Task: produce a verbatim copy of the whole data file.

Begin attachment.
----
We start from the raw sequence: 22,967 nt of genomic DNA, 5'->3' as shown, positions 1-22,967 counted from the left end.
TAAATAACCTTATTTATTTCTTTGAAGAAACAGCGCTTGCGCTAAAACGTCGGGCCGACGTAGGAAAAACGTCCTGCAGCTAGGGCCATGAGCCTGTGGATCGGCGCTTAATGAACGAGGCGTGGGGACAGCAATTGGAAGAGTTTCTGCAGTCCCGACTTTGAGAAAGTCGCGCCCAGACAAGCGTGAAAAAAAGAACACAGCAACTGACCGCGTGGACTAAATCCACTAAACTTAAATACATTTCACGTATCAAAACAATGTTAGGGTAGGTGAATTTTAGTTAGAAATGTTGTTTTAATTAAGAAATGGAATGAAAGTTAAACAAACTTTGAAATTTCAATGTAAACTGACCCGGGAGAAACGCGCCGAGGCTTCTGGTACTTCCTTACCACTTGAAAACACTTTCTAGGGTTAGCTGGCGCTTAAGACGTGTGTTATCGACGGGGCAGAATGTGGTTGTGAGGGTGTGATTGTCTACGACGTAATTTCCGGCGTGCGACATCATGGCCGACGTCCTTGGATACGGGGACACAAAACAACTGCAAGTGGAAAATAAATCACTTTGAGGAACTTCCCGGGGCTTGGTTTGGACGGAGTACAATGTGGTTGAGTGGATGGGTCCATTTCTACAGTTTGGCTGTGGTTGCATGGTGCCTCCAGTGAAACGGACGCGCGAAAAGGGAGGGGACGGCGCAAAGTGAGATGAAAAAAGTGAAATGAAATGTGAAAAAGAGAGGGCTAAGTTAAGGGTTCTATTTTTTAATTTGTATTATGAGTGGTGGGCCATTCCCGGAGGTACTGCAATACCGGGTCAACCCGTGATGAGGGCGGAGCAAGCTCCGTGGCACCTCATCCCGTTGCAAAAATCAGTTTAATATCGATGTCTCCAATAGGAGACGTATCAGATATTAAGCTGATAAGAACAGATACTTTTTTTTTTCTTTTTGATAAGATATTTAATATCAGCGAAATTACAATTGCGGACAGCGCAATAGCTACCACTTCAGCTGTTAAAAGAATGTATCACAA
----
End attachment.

We start from the raw sequence: 22,967 nt of genomic DNA, 5'->3' as shown, positions 1-22,967 counted from the left end.
TAAATAACCTTATTTATTTCTTTGAAGAAACAGCGCTTGCGCTAAAACGTCGGGCCGACGTAGGAAAAACGTCCTGCAGCTAGGGCCATGAGCCTGTGGATCGGCGCTTAATGAACGAGGCGTGGGGACAGCAATTGGAAGAGTTTCTGCAGTCCCGACTTTGAGAAAGTCGCGCCCAGACAAGCGTGAAAAAAAGAACACAGCAACTGACCGCGTGGACTAAATCCACTAAACTTAAATACATTTCACGTATCAAAACAATGTTAGGGTAGGTGAATTTTAGTTAGAAATGTTGTTTTAATTAAGAAATGGAATGAAAGTTAAACAAACTTTGAAATTTCAATGTAAACTGACCCGGGAGAAACGCGCCGAGGCTTCTGGTACTTCCTTACCACTTGAAAACACTTTCTAGGGTTAGCTGGCGCTTAAGACGTGTGTTATCGACGGGGCAGAATGTGGTTGTGAGGGTGTGATTGTCTACGACGTAATTTCCGGCGTGCGACATCATGGCCGACGTCCTTGGATACGGGGACACAAAACAACTGCAAGTGGAAAATAAATCACTTTGAGGAACTTCCCGGGGCTTGGTTTGGACGGAGTACAATGTGGTTGAGTGGATGGGTCCATTTCTACAGTTTGGCTGTGGTTGCATGGTGCCTCCAGTGAAACGGACGCGCGAAAAGGGAGGGGACGGCGCAAAGTGAGATGAAAAAAGTGAAATGAAATGTGAAAAAGAGAGGGCTAAGTTAAGGGTTCTATTTTTTAATTTGTATTATGAGTGGTGGGCCATTCCCGGAGGTACTGCAATACCGGGTCAACCCGTGATGAGGGCGGAGCAAGCTCCGTGGCACCTCATCCCGTTGCAAAAATCAGTTTAATATCGATGTCTCCAATAGGAGACGTATCAGATATTAAGCTGATAAGAACAGATACTTTTTTTTTTCTTTTTGATAAGATATTTAATATCAGCGAAATTACAATTGCGGACAGCGCAATAGCTACCACTTCAGCTGTTAAAAGAATGTATCACAA